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Inside Low Volatility Indices Dig into the nuances of two different low volatility strategies.
BY Phillip Brzenk

Since their launch in mid-2011, low volatility and minimum volatility indices have been written about extensively in financial literature, and their index-linked investment vehicles have grown to track a significant amount of assets. The widespread adoption of the strategies by retail and institutional market participants to gain exposure to the low volatility factor indicates that low-risk investing is here to stay. Against that backdrop, it is important that market participants understand the fundamental differences between the two established forms of low-risk index construction: rankings based versus optimization based.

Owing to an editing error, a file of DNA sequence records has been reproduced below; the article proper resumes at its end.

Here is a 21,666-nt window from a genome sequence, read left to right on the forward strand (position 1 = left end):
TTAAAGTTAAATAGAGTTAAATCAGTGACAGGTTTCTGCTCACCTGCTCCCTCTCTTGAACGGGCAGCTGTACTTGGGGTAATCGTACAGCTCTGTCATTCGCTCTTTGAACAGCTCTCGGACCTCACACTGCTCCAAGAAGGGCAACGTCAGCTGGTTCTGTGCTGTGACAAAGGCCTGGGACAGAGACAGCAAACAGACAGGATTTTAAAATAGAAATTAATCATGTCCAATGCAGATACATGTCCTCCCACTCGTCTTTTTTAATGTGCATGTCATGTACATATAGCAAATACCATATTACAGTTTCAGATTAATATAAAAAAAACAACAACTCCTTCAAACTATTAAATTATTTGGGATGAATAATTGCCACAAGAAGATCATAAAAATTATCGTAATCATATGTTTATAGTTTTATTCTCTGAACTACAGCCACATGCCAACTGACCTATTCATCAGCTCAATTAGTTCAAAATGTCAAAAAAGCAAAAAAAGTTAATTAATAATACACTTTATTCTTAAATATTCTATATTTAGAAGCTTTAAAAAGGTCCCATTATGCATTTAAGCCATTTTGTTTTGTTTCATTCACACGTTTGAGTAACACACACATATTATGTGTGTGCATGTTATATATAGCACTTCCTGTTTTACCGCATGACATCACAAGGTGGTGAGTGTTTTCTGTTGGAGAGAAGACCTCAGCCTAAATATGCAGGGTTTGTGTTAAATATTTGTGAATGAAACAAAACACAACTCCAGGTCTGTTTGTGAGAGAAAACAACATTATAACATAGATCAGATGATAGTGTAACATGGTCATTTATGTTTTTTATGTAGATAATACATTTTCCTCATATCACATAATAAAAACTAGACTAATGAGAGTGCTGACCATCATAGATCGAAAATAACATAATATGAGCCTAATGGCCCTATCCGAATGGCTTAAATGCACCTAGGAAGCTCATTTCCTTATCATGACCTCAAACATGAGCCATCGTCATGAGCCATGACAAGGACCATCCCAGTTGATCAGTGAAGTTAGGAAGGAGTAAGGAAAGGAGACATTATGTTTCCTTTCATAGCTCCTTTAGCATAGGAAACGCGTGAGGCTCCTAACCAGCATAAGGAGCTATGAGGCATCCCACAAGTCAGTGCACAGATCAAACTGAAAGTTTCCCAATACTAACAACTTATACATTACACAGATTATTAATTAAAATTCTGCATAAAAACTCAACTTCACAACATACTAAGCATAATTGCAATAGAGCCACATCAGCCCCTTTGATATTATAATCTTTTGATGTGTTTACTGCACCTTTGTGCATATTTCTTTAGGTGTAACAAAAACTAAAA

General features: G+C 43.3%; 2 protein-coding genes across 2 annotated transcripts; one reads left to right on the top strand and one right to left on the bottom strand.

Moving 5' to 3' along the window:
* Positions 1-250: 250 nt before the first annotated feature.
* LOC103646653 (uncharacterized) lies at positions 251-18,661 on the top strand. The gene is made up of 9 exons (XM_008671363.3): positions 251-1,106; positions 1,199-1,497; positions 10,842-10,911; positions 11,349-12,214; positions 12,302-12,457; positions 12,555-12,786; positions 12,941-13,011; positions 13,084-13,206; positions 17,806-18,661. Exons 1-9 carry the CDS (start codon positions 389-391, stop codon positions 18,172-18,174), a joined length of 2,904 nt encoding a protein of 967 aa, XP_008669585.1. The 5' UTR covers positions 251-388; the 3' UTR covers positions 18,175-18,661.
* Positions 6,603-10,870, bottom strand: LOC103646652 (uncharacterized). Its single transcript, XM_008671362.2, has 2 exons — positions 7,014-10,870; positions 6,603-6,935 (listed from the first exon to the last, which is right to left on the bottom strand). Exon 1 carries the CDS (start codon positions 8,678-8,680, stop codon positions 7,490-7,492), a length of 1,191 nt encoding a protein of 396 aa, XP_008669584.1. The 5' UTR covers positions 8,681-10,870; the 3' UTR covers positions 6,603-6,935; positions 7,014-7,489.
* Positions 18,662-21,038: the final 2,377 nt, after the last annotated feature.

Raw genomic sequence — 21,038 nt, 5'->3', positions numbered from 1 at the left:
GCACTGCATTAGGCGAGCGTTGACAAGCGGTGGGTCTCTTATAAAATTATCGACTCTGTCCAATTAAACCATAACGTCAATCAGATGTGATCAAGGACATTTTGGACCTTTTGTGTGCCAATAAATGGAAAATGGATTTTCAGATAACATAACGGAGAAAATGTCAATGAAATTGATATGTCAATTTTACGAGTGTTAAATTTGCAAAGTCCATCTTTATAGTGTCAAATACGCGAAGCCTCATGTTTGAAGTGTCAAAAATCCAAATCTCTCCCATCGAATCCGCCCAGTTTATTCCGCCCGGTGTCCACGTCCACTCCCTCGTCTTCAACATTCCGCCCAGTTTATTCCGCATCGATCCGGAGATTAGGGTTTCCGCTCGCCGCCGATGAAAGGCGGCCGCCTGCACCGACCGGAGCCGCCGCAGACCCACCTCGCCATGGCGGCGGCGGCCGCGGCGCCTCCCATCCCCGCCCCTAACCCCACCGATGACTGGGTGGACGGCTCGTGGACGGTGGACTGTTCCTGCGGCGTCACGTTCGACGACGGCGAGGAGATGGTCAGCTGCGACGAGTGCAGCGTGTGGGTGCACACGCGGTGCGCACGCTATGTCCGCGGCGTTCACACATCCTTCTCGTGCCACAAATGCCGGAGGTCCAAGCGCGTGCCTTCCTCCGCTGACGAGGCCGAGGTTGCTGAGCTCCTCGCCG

As a leading provider of factor indices, S&P Dow Jones Indices (S&P DJI) publishes both forms of low volatility indices for the domestic large-cap universe, as represented by the S&P 500. While both indices have historically outperformed the underlying S&P 500 universe with lower realized volatility over a long-term investment horizon, the two have little else in common. We note that there are meaningful differences regarding their risk/return profiles, sector composition, and factor exposures, and we highlight these differences using the S&P 500 Low Volatility Index and the S&P 500 Minimum Volatility Index to represent the two types of low volatility strategies. As such, this paper is meant to serve as a practical guide for market participants who are looking to understand the impact of index construction differences.

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